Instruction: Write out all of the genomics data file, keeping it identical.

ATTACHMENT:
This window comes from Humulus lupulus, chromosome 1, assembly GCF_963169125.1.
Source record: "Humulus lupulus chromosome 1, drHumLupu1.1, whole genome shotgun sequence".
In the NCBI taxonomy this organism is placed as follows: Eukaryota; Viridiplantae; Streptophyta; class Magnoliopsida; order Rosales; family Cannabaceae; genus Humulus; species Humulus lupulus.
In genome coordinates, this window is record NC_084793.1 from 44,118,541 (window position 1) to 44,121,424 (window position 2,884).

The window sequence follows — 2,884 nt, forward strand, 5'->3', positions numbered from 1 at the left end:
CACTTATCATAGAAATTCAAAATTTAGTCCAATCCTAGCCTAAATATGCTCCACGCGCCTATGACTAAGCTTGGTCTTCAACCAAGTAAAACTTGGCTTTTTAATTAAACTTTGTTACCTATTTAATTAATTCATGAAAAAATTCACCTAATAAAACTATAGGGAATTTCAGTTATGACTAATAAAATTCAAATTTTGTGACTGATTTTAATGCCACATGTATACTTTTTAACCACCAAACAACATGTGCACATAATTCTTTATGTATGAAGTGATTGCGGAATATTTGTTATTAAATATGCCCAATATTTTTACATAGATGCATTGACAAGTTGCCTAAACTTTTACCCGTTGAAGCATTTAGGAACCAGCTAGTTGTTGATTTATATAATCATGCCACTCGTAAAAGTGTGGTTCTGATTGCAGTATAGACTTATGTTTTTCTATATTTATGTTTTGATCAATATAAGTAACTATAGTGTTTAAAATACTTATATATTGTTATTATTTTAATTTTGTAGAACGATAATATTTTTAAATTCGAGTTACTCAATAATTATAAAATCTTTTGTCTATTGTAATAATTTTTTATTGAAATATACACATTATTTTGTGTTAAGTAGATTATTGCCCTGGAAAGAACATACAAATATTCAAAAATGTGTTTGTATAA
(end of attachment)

This window comes from Humulus lupulus, chromosome 1, assembly GCF_963169125.1.
Source record: "Humulus lupulus chromosome 1, drHumLupu1.1, whole genome shotgun sequence".
In the NCBI taxonomy this organism is placed as follows: Eukaryota; Viridiplantae; Streptophyta; class Magnoliopsida; order Rosales; family Cannabaceae; genus Humulus; species Humulus lupulus.
In genome coordinates, this window is record NC_084793.1 from 44,118,541 (window position 1) to 44,121,424 (window position 2,884).

The window sequence follows — 2,884 nt, forward strand, 5'->3', positions numbered from 1 at the left end:
CACTTATCATAGAAATTCAAAATTTAGTCCAATCCTAGCCTAAATATGCTCCACGCGCCTATGACTAAGCTTGGTCTTCAACCAAGTAAAACTTGGCTTTTTAATTAAACTTTGTTACCTATTTAATTAATTCATGAAAAAATTCACCTAATAAAACTATAGGGAATTTCAGTTATGACTAATAAAATTCAAATTTTGTGACTGATTTTAATGCCACATGTATACTTTTTAACCACCAAACAACATGTGCACATAATTCTTTATGTATGAAGTGATTGCGGAATATTTGTTATTAAATATGCCCAATATTTTTACATAGATGCATTGACAAGTTGCCTAAACTTTTACCCGTTGAAGCATTTAGGAACCAGCTAGTTGTTGATTTATATAATCATGCCACTCGTAAAAGTGTGGTTCTGATTGCAGTATAGACTTATGTTTTTCTATATTTATGTTTTGATCAATATAAGTAACTATAGTGTTTAAAATACTTATATATTGTTATTATTTTAATTTTGTAGAACGATAATATTTTTAAATTCGAGTTACTCAATAATTATAAAATCTTTTGTCTATTGTAATAATTTTTTATTGAAATATACACATTATTTTGTGTTAAGTAGATTATTGCCCTGGAAAGAACATACAAATATTCAAAAATGTGTTTGTATAA